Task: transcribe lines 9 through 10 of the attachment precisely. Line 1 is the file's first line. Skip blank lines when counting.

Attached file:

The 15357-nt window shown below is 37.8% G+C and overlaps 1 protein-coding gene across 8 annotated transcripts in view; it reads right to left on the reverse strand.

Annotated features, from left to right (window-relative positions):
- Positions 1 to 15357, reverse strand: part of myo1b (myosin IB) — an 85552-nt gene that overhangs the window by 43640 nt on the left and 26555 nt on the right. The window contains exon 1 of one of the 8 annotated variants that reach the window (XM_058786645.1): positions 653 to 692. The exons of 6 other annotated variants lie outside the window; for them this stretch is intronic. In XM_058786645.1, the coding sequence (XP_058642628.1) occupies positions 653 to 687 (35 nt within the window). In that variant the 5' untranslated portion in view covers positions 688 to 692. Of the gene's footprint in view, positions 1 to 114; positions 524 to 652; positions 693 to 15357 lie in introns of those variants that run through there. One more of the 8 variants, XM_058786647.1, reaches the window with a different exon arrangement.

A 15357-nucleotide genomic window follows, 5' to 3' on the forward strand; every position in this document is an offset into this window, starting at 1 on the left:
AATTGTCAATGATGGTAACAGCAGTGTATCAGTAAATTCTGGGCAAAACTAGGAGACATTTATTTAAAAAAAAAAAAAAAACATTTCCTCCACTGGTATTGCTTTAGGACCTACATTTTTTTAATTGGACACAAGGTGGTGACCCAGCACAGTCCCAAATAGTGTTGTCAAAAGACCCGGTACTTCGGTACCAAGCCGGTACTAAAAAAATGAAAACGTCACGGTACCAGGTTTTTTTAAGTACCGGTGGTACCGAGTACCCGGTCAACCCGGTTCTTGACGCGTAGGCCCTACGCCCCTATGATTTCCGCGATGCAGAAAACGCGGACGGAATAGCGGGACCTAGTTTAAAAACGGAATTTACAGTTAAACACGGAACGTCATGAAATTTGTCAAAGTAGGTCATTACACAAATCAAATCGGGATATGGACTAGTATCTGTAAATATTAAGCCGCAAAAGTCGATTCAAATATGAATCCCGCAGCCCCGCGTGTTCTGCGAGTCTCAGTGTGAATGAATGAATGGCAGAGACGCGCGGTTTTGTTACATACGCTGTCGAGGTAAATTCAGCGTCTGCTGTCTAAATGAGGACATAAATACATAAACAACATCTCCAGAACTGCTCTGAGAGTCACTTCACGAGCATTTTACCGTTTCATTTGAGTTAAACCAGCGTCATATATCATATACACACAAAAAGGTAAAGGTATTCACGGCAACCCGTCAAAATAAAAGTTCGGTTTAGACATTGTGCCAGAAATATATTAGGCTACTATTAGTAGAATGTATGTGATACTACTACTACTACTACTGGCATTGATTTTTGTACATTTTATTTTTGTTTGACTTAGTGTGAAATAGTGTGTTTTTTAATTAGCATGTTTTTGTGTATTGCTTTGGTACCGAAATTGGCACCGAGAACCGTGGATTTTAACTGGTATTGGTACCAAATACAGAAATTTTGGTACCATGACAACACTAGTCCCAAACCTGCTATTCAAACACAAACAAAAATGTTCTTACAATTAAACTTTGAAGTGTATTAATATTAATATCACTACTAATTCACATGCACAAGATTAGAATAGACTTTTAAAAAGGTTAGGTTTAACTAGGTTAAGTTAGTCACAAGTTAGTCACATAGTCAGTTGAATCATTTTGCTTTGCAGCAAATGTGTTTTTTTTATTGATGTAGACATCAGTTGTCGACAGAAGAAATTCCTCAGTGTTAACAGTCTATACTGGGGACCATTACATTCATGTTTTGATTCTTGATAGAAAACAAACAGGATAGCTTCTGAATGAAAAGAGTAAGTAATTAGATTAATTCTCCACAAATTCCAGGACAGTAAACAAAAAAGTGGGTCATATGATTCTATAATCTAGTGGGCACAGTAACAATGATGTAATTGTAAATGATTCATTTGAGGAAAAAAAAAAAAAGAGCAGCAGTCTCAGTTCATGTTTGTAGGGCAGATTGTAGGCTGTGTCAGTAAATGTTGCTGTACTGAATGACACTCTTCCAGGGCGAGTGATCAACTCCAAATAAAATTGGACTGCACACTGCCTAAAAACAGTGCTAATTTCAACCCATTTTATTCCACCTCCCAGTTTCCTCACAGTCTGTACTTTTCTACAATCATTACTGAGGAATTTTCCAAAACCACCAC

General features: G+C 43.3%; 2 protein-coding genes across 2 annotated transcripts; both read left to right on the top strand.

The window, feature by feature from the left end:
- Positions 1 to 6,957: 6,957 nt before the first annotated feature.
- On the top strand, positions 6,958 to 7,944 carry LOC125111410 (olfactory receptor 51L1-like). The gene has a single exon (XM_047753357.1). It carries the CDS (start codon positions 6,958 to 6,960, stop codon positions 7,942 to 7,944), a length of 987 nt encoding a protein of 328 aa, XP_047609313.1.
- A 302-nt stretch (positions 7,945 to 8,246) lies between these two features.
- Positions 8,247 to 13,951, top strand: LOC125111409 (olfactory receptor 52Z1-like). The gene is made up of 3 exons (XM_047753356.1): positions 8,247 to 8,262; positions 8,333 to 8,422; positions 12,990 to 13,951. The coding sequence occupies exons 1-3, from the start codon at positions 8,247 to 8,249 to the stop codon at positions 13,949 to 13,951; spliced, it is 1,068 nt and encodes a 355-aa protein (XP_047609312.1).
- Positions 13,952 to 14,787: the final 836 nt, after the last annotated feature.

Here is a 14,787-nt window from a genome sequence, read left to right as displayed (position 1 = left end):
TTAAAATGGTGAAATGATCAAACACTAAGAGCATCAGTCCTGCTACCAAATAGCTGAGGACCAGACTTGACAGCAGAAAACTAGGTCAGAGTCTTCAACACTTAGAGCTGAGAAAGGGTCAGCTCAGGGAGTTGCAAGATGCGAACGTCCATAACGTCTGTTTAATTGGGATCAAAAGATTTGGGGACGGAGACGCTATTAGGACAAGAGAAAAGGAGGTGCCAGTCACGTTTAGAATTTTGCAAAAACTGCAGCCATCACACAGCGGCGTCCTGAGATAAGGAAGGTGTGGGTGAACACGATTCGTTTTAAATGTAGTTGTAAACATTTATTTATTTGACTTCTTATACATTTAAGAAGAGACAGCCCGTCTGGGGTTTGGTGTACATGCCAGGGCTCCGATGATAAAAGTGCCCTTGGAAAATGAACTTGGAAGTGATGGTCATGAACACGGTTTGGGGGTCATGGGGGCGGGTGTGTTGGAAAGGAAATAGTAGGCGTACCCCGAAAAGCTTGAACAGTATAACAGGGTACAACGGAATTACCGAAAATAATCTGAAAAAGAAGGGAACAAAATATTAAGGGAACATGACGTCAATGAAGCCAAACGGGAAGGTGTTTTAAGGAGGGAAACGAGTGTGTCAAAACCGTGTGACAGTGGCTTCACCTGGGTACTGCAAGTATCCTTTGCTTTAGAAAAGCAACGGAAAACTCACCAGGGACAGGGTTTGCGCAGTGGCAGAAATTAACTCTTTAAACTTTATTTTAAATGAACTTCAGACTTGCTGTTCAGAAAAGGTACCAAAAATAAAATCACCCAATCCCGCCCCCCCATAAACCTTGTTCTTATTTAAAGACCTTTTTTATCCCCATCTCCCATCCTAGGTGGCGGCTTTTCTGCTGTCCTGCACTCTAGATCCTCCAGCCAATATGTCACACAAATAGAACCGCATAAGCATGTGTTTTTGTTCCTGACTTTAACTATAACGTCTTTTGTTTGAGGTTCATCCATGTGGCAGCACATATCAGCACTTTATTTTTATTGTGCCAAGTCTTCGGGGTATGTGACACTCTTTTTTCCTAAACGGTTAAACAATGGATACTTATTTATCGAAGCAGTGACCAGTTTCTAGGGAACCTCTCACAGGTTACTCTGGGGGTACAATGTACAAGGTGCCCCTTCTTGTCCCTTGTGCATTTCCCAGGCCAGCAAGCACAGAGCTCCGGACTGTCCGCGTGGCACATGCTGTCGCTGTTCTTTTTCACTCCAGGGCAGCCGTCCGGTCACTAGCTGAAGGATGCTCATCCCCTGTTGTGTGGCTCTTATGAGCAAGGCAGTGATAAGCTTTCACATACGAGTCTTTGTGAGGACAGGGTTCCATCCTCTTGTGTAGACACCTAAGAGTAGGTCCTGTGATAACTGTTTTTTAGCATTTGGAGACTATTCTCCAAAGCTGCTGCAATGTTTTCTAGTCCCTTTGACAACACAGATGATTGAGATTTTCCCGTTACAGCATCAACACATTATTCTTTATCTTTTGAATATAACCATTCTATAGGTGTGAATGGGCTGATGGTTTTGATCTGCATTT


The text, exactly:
- On the top strand, positions 6,958 to 7,944 carry LOC125111410 (olfactory receptor 51L1-like). The gene has a single exon (XM_047753357.1). It carries the CDS (start codon positions 6,958 to 6,960, stop codon positions 7,942 to 7,944), a length of 987 nt encoding a protein of 328 aa, XP_047609313.1.
- A 302-nt stretch (positions 7,945 to 8,246) lies between these two features.